Mapuche include Picunche, Huilliche; and Moluche or Nguluche from Araucanía. | Source

Migration North to South

Many of the Indigenous Peoples in North, Central, and South America share DMA markers with each other and with First Peoples around the Arctic Circle and in parts of Asia and Oceana.

In fact, additional DNA evidence in Autumn 2014 found that the people of Easter Island, part of Chile, traveled back and forth to Mainland Chile and intermarried as well (scienceworldreport.com/articles/18356/20141027/genome-reveals-ancient-people-easter-island-sailed-nearly-2500-miles.htm Retrieved 10/27/2014)

Following DNA markers, cultural patterns, and the spread of languages, it seems that a wave of Aboriginals migrated across the Bering Strait, down into South America back up through South America, Central America, Mexico, and once again into North America. This concept was taught in anthropology courses at least from 1970 to the present and gains additional evidence every year.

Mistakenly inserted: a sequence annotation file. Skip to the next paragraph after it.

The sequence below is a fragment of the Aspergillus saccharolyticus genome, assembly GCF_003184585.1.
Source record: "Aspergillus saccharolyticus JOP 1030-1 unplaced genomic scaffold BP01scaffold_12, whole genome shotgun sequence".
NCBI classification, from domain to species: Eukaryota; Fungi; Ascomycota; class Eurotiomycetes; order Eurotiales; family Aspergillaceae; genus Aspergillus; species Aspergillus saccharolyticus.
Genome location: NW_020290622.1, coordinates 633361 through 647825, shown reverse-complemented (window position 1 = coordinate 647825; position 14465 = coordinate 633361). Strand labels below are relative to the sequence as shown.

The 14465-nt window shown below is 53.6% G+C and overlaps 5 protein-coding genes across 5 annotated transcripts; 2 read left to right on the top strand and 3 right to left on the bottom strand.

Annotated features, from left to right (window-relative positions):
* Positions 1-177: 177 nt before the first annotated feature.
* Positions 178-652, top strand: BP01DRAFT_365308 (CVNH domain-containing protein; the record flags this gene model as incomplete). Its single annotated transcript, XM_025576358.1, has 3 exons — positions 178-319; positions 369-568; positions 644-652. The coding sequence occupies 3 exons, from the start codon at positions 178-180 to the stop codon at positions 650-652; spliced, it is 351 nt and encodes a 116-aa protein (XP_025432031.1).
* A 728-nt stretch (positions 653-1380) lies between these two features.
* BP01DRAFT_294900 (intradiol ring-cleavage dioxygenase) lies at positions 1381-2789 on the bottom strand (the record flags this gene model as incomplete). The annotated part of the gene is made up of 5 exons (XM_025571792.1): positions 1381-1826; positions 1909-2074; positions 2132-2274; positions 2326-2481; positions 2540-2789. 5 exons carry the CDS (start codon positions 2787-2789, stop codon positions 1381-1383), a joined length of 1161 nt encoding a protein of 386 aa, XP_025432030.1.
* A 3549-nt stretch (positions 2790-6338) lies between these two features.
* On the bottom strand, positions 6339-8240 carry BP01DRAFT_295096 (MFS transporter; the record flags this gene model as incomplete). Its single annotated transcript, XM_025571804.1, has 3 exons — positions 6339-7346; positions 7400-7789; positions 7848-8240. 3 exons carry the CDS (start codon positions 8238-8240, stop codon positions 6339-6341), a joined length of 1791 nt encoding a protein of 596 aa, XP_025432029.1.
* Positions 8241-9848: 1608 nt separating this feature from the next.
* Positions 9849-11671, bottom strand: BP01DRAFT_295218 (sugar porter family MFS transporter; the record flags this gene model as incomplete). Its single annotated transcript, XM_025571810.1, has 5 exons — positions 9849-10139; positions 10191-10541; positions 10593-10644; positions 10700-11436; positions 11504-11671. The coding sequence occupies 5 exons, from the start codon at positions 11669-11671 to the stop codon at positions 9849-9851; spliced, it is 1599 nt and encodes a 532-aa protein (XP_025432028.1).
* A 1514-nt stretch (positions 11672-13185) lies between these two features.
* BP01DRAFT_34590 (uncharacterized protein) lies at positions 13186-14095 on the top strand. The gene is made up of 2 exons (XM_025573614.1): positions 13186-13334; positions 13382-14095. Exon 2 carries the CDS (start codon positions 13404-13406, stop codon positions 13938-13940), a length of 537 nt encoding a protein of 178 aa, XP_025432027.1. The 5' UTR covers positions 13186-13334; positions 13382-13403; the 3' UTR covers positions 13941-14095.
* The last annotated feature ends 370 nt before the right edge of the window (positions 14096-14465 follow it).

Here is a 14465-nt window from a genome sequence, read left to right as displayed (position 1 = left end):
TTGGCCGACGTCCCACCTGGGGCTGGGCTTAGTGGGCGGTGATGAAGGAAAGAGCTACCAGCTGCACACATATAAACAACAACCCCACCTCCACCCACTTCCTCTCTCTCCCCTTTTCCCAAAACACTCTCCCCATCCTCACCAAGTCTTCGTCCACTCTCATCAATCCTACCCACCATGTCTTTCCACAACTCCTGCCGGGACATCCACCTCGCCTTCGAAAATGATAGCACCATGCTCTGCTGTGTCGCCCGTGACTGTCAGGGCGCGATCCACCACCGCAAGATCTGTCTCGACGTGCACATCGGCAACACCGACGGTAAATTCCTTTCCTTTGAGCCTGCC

According to decades of anthropological findings, the first Aboriginals on our American continents are probably people that eventually migrated up into the Ohio Valley from South America and farther to the North until their migration was stopped by Europeans -- Two indicators are the similarity between Pacific Northwestern Kwakiutl and Mohawk Thanksgiving Festivals, plus the spread of Athabaskan Languages from the Pacific Northwest and Polar Regions to the American Southwest. These whites pushed man off their lands back toward the West, with many deaths resulting in harsh winters of forced marching.

In addition, the long term mass migration seems to have reached as far north and east as Greenland and Iceland, according to DNA evidence.

Native South Americans of Chile

The indigenous nations include the following list of First Peoples: